Detaching the Bullet and antenna from the Radar Mast at DiMillos

Fortunately, I carry another 20' network cable so I temporarily ran the wire out  through a hatch and tie-wrapped the bullet to the dodger frame.  It worked great and just in time to find out that DiMillo's wifi was down.  Another day of 4G...

The Bullet's temporary mounting for the rest of the trip.

I searched around and found what looks like a very nice weather/waterproof RJ-45 Coupler.  I ordered it so that it would be waiting for us when we returned home.

One side of this fancy waterproof network coupler (Amazon $10)

Macerator Pump

There comes a time in every boat's life when something goes wrong with the sanitation system. In this case, our macerator pump had been ceasing up repeatedly and more recently just plain failed to pump.  This pump is used to empty our holding tank overboard and can only be operated when outside of the 3nm "no-discharge" zone.  Without it working, and without any available pumpouts, we were starting to get a pretty full tank.

Yay.  Can't wait to work on this.  This was our "spare". A new spare has been ordered ($129)

I begged Linda to let me take on this job, but she insisted.

The old mac pump on the hull behind the sink drain hose

Linda the plumber (no crack)

The new pump mounted and plumbed - waiting for the Electcrician (me)

Does it work?

I won't know until next time we're 3 miles offshore.


Dear Marine Industry:  Can we come to an understanding?  Can we either have "marine" prices and get excellent quality and service, or can we get cheap prices and continue to get the crap we get today? I'm beginning to lose my patience with the "marine" prices for crap quality.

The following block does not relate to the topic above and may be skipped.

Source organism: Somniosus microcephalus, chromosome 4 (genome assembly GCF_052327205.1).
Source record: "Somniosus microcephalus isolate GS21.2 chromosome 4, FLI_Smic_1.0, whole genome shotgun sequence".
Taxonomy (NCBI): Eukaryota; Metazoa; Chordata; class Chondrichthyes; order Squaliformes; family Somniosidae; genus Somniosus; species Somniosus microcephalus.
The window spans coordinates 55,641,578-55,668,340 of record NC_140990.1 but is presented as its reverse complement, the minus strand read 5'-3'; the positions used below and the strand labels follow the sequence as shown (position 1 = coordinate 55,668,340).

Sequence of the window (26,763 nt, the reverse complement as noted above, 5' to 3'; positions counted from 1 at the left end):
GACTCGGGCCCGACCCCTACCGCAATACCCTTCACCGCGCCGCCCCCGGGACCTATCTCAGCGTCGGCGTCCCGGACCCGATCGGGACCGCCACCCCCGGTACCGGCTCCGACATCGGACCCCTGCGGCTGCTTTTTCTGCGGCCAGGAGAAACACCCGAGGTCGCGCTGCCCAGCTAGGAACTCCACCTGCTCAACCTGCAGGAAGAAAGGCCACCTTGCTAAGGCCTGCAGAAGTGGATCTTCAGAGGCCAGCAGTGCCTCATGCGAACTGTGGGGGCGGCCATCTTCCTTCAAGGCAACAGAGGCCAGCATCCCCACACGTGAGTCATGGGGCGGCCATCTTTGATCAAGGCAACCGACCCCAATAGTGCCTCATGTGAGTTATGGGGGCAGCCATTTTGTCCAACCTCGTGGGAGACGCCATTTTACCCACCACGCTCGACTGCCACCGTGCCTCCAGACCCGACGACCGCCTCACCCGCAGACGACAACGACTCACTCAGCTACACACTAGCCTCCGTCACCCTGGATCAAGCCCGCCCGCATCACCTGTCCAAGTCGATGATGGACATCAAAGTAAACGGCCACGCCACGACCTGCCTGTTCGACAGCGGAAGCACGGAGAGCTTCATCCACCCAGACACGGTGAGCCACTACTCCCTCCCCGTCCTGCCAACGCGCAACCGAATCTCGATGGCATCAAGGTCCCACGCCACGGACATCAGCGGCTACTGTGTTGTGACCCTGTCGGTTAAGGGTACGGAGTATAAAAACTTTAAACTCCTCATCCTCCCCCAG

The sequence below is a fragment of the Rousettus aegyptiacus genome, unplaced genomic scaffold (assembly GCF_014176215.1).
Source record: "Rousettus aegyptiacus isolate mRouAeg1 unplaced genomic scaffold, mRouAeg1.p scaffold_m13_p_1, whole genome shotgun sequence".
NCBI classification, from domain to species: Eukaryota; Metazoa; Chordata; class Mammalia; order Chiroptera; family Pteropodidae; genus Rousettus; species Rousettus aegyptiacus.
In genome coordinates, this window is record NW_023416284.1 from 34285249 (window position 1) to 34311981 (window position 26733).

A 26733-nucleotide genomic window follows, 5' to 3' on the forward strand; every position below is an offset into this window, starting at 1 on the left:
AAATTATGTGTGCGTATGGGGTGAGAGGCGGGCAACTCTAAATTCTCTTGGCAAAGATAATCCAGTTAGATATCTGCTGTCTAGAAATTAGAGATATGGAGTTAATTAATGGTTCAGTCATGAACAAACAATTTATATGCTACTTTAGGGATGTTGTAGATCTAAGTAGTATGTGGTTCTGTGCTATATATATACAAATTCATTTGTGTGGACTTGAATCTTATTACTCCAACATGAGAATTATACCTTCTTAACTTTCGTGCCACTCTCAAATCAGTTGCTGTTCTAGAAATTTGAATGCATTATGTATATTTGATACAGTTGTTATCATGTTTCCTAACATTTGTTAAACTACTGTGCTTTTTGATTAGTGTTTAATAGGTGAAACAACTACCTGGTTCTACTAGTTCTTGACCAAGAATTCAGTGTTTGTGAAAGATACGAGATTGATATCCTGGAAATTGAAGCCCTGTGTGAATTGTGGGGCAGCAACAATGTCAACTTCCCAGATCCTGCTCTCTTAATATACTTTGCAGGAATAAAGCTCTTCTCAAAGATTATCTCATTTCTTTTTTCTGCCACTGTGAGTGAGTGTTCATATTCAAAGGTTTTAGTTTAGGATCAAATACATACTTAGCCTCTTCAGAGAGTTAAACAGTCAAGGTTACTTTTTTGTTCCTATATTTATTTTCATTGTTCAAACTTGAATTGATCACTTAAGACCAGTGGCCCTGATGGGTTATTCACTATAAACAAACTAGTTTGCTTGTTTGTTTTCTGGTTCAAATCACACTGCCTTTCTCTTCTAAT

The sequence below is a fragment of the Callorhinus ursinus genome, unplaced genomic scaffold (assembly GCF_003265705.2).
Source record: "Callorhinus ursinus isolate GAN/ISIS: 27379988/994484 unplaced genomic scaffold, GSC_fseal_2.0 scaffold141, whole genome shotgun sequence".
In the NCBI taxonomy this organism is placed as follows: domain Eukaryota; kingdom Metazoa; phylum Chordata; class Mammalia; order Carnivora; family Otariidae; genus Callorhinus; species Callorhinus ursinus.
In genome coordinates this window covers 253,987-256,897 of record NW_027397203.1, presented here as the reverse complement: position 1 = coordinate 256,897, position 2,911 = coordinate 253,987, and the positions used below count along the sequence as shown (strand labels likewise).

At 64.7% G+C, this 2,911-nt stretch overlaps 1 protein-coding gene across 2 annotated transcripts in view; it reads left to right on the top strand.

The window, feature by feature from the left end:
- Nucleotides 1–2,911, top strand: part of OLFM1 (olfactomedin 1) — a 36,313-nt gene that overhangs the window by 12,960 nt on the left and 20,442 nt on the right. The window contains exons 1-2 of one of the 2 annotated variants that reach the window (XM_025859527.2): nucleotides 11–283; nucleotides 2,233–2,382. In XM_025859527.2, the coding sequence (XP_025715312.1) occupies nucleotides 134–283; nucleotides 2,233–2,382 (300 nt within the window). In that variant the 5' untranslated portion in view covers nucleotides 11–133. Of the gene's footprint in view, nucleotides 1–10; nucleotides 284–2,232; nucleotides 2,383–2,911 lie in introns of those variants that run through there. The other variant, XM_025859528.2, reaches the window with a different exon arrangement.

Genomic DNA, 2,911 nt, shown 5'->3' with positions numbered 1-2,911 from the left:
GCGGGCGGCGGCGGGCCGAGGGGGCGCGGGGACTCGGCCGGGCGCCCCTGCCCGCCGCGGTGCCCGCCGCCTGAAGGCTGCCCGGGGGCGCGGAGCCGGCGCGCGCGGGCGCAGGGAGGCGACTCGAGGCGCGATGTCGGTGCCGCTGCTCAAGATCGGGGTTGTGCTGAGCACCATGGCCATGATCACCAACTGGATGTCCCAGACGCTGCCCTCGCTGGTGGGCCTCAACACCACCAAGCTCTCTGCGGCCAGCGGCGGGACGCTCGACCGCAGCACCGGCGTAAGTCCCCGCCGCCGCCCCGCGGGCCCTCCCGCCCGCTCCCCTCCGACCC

In Mackerel Cove, ME, we started the process of dropping our anchor for the night. The anchor grabbed nicely and we were almost done.  I wanted to take up a few feet of chain to attach our snubber after which I would let those few feet back out.  I pressed the "Up" button.  It came up.  I released the Up button. It KEPT COMING UP, and up... and up and up.  Eventually the clutch started slipping (good) and the breaker blew (good).  I want to point out that this is a Quick brand Windlass with very little use - just saying.

Autopsy on the UP switch
So much for my relaxing night after work.  I had a "project".  Yay.  After disassembling the switch, I found that under all that rubber pushbutton stuff, is a cheesy little 75 cent microswitch.  Yes, really.  The control for your Windlass (did I mention it was a Quick Brand Windlass?), up there on the foredeck where it is covered in salt water and mud and sand, is a $0.75 plastic switch. Ugh.

For the rest of the trip, our "up" button consisted of shorting out two wires which used to be connected to this failed switch. We also learned that you should ALWAYS leave your windlass breaker OFF when not operating it. Could you imagine the fun if this switch failed like this in the middle of the night and lifted the anchor off the bottom?

We're going to rip these cheesy switches out and fill the holes in the deck

The new UP switch for our Windlass.  Just short those two wires together.  Reminds me of when I used to steal cars.